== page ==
It's easy to think lightly of high valuations following a record 15-year stock market, but equities can just as easily linger for many years, and during those years only stocks that had reasonable valuations to begin with offer much hope for decent returns. It's said that the stock market is not very efficient in the short-term (it gets caught in its own whims and fancies, sometimes for years), but in the long-term, it's incredibly efficient. A business is a business, and cash flow is cash flow. Valuing it isn't an amazingly mysterious ordeal over the long run.

Most mature companies will, over time, grow within a predictable range, and the cash that they throw off is more or less valuable depending on interest rates, inflation, and the rate of return that a company can achieve by investing income back into its business. "Emotion" or market psychology is only a temporary valuation enhancer (or detractor).

Investing in the best companies increases your chance for a better return even if you pay a high price. True. But if you're sensitive to valuation (not overly sensitive, but reasonably) you should be that much better situated over time.

Money Sent. After fourteen months that included coverage of four industries and over fifty companies, we hold two active investments. We had three at one point, but alas... our Campbell Soup position is at least temporarily inactive. However, we'll soon add another child to our playpen of two.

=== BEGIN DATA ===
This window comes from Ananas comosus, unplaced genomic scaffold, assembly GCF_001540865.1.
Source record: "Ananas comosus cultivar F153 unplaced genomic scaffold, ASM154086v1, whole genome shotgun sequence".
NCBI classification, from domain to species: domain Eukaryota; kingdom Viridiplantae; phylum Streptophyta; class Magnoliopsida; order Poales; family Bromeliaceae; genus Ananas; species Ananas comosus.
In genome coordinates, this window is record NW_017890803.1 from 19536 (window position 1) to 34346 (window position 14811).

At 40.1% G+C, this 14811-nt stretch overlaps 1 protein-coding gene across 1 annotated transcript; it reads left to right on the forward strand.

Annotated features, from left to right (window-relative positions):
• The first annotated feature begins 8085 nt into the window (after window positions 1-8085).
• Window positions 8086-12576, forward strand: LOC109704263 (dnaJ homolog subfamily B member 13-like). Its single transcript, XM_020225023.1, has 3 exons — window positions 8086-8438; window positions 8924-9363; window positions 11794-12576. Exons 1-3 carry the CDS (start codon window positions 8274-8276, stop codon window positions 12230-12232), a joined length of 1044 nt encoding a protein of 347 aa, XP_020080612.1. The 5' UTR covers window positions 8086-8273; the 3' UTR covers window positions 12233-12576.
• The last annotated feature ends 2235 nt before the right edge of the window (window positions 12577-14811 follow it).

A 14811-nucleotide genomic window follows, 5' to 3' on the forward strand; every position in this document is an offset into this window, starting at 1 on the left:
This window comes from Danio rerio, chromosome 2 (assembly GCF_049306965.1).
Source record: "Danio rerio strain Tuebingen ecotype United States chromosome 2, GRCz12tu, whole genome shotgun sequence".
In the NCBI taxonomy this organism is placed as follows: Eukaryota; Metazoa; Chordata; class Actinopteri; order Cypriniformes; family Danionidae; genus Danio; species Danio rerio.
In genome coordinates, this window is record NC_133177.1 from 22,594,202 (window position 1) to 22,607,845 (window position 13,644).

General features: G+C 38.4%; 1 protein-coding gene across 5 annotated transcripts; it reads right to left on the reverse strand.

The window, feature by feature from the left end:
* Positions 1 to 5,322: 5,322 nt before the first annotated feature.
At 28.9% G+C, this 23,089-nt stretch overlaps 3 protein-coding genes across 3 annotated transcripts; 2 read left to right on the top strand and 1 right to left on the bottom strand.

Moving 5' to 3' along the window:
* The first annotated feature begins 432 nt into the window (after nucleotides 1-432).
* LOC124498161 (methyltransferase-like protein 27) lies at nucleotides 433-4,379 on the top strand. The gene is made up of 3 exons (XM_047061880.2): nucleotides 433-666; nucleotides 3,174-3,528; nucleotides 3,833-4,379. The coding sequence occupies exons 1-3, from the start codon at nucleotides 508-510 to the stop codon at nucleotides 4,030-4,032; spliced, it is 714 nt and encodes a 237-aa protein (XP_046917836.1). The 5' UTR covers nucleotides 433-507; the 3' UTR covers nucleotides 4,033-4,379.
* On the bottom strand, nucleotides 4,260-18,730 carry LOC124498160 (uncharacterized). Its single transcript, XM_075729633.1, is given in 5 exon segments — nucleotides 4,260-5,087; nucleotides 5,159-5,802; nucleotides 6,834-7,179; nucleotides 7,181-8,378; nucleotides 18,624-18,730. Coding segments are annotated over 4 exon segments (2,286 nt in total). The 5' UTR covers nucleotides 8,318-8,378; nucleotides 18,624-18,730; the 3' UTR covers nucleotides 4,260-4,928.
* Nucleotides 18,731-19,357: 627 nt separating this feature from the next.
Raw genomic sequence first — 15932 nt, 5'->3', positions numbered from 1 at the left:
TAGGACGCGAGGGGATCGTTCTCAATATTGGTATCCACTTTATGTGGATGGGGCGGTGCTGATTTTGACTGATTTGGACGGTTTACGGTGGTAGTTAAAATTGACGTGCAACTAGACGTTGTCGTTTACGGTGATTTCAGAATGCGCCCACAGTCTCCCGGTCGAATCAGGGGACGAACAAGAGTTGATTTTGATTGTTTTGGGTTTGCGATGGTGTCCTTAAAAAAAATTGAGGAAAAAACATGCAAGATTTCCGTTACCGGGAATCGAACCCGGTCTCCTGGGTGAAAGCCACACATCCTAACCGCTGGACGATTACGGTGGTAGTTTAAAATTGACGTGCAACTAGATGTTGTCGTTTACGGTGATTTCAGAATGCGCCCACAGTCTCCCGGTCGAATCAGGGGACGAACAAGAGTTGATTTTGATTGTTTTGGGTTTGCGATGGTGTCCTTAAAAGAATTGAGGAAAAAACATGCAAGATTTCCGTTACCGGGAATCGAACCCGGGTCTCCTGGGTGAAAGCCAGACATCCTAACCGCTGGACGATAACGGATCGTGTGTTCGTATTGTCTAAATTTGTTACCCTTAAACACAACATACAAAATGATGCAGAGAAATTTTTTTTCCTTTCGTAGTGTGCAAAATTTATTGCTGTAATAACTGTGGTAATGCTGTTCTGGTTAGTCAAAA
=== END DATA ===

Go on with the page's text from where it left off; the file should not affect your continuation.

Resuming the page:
The money to invest in Mellon Bank (NYSE: MEL) was mailed on Monday. In order to enroll in Mellon's dividend reinvestment plan using Moneypaper's service, they need to receive your order by October 15. Otherwise you'll need to wait another three months (it's a quarterly offering) if you're interested in buying it (at all) and through Moneypaper.

We haven't sent our $100 investment for early October yet. We'll figure that out tomorrow.

Thank you to Vince Hanks for three great columns over the last three days. We'll see Vince here again soon, and our Drip community sees him each day on the message boards that are linked in the top right of this page. He's incredibly helpful out there. Thanks, Vince. Fool on everyone!

--Jeff Fischer

FoolWatch -- It's what's going on at the Fool today.

9/24 Close

Stock Close Change CPB $50 3/8 -2 3/4 INTC $85 5/16 -1 3/4 JNJ $78 3/4 - 11/16
Day Month Year History Drip (2.20%) 11.72% 12.06% (4.57%) S&P 500 (2.19%) 8.90% 7.45% 9.61% Nasdaq (2.27%) 14.75% 9.55% 7.94% Last Rec'd Total # Security In At Current 09/02/98 8.027 CPB $52.867 $50.375 09/01/98 9.727 INTC $80.238 $85.313 09/08/98 6.564 JNJ $70.161 $78.750 Last Rec'd Total # Security In At Value Change 09/02/98 8.027 CPB $424.36 $404.36 ($20.00) 09/01/98 9.727 INTC $780.50 $829.86 $49.36 09/08/98 6.564 JNJ $460.54 $516.92 $56.38 Base: $1900.00 Cash: $186.07** Total: $1937.21

The Drip Portfolio has been divided into 81.201 shares with an average purchase price of $23.399 per share.

The portfolio began with $500 on July 28, 1997, adds $100 on the 1st of every month, and the goal is to have $150,000 in stock by August of the year 2017.

**Transactions in progress:
9/21/98: Sent $77 to buy/enroll in MEL.